Medical contribution by Eric A. Widra, M.D.

Eric A. Widra, M.D., is the Executive Senior Medical Officer for Shady Grove Fertility and the associate director of the Combined Federal Fellowship in Reproductive Endocrinology and Infertility—a post-graduate training program for future leaders in this subspecialty, operated through the National Institutes of Health, Walter Reed National Military Medical Center, and Shady Grove Fertility.

Vitamin D, also known as the “sunshine vitamin,” is produced in the skin in response to sunlight exposure and can also be consumed through food and supplements. 

What most people may not know is that a person’s vitamin D status may affect their fertility. We recently interviewed SGF’s Executive Senior Medical Officer, Dr. Eric Widra, to discuss how vitamin D may impact female fertility. 

What is vitamin D?

Vitamin D3 (cholecalciferol) is the main form of vitamin D; It is in the skin, and it can be found in some food and nutritional supplements. Prescription vitamin D is vitamin D2 (ergocalciferol). In general, research shows that we metabolize vitamin D3 more efficiently than vitamin D2.1

Given enough time in the sun, most of us can make all the vitamin D we need. However, many women do not get enough sun exposure to maintain a normal vitamin D level throughout the year. Few foods are naturally rich in vitamin D, so it is also difficult to get enough vitamin D from your diet.

Other factors also affect vitamin D status. For instance, if you are overweight or have dark skin, you may be at risk for vitamin D deficiency. For these and other reasons, many women trying to conceive are likely to be low in vitamin D.

How is vitamin D linked to fertility?

According to Dr. Widra, “The data on vitamin D and natural fertility as well as success during fertility treatment is mixed. There are some studies showing that being vitamin D replete improves success rates in both in vitro fertilization (IVF) as well as transfer of frozen donor egg embryos. Other studies have not demonstrated that connection.”

Although the data for vitamin D and fertility is not conclusive, it could be worth reaching out to your primary care physician for testing. Several studies have found that vitamin D blood levels of 30 ng/mL or higher are associated with higher pregnancy rates.2-5 Two studies found that among populations of mostly Caucasian and non-Hispanic white women, those with a normal vitamin D level were four times more likely to get pregnant through IVF compared to those who had a low vitamin D level.3-4 Another study found that donor egg recipients with a normal vitamin D level had higher pregnancy rates than those with a low vitamin D level.6

A recent meta-analysis investigated whether vitamin D blood levels are associated with live birth rates in women undergoing fertility treatments. It found that women with a level greater than 30 ng/mL had higher live birth rates than women with lower vitamin D levels.7

Is vitamin D also important during pregnancy?

Vitamin D may also improve the odds of having a healthy pregnancy. Studies have linked vitamin D deficiency during pregnancy with an increased risk of preterm birth, gestational diabetes, preeclampsia (very high blood pressure during pregnancy), and bacterial vaginosis. 8-11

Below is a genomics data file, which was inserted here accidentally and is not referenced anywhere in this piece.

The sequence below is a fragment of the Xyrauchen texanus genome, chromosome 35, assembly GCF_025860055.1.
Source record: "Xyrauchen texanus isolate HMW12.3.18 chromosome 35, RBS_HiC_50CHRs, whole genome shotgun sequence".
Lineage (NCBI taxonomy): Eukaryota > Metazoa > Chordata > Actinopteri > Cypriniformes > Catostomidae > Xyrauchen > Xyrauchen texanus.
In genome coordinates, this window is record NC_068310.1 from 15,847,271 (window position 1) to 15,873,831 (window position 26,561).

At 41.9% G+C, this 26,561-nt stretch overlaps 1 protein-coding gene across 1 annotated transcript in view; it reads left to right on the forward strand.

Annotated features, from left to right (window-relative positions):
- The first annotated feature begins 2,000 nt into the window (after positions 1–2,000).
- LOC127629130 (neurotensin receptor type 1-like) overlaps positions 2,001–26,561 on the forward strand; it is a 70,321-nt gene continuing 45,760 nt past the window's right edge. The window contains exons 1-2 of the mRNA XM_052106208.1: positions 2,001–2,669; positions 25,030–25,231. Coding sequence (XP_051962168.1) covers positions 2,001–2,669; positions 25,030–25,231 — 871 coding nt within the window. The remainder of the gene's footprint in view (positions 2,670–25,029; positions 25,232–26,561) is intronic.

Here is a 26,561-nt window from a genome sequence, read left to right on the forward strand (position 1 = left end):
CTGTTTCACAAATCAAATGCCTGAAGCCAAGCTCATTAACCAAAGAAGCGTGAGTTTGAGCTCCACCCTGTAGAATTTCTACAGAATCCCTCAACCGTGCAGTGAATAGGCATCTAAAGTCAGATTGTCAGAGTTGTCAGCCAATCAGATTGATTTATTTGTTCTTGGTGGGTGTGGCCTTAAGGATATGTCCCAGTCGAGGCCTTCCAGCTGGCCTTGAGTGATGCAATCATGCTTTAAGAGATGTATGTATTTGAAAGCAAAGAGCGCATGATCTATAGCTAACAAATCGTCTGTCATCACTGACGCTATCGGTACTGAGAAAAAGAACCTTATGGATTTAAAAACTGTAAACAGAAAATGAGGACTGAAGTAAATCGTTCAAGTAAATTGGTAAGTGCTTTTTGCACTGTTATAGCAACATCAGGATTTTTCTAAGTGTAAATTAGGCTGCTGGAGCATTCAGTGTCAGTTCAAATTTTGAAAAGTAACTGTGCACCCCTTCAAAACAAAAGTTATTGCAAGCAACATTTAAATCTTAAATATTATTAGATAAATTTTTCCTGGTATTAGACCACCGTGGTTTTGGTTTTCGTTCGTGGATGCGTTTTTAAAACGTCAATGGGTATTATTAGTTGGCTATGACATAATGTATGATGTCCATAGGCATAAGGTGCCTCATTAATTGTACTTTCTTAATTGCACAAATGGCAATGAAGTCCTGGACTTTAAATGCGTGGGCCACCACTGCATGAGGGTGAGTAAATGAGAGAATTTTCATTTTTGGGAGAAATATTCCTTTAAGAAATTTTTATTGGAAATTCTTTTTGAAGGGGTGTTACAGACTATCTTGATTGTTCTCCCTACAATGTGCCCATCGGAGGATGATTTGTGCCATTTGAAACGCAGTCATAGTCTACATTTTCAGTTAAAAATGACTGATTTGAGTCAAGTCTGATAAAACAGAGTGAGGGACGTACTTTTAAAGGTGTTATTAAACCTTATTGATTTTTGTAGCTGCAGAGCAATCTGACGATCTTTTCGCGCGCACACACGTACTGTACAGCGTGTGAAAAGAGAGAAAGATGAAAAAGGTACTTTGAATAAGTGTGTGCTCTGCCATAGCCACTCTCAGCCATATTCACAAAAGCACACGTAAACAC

So, continuing a vitamin D supplement once pregnant is good for both mom and baby. Research has shown that taking 2,000 – 4,000 IU of vitamin D is safe and effective in achieving a normal vitamin D level for pregnant women and preventing vitamin D deficiency in newborns. 12-13

“Our opinion is that given the simplicity and safety of treatment with vitamin D, the low cost associated with it, we should err on the side of having patients use vitamin D as they go through fertility treatment and enter pregnancy. For any medical intervention, you need to weigh the potential benefits against the risks and costs. The risks and costs are so low for vitamin D that any potential benefit is worth considering,” explains Dr. Widra. 

When should I see a fertility specialist?

Nutritional supplements can be an important complement to your fertility treatment but they do not replace fertility evaluation and care. You should have your fertility evaluated if you are under 35 years old and have been having unprotected intercourse without conception for 1 year, after 6 months if you are between the ages of 35-39, and more immediate evaluation and treatment are warranted if you are 40 and over. Women should consult their reproductive endocrinologist before beginning any vitamin regimen.

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To schedule a virtual consultation with an SGF physician, please call our New Patient Center at 1-888-761-1967 or submit this brief form.


  1. Houghton and Vieth. Am J Clin Nutr. 2006; 84(4):694-7.
  2. Paffoni et al. J Clin Endocrinol Metab. 2014; 99(11):E2372-6.
  3. Ozkan et al. Fertil Steril. 2010; 94:1314-19
  4. Rudick et al. Hum Reprod. 2012; 27(11):3321-7.
  5. Garbedian et al. CMAJ. 2013;1(2):E77-82.
  6. Rudick et al. Fertil Steril. 2014; 101(2):447-52.
  7. Chu et al. Hum Reprod. 2018; 33(1):65-80.
  8. Bodnar et al. Obstet Gynecol. 2015; 125(2):439-47.
  9. Zhang et al. Nutrients. 2015; 7(10):8366-75.
  10. Baca et al. Ann Epidemiol. 2016; 26(12):853-857.
  11. Bodnar et al. J Nutr. 2009; 139:1157-61.
  12. Hollis et al. J Bone Miner Res. 2011; 26(10):2341-57.
  13. Rodda et al. Clin Endocrinol (Oxf). 2015; 83(3):363-8.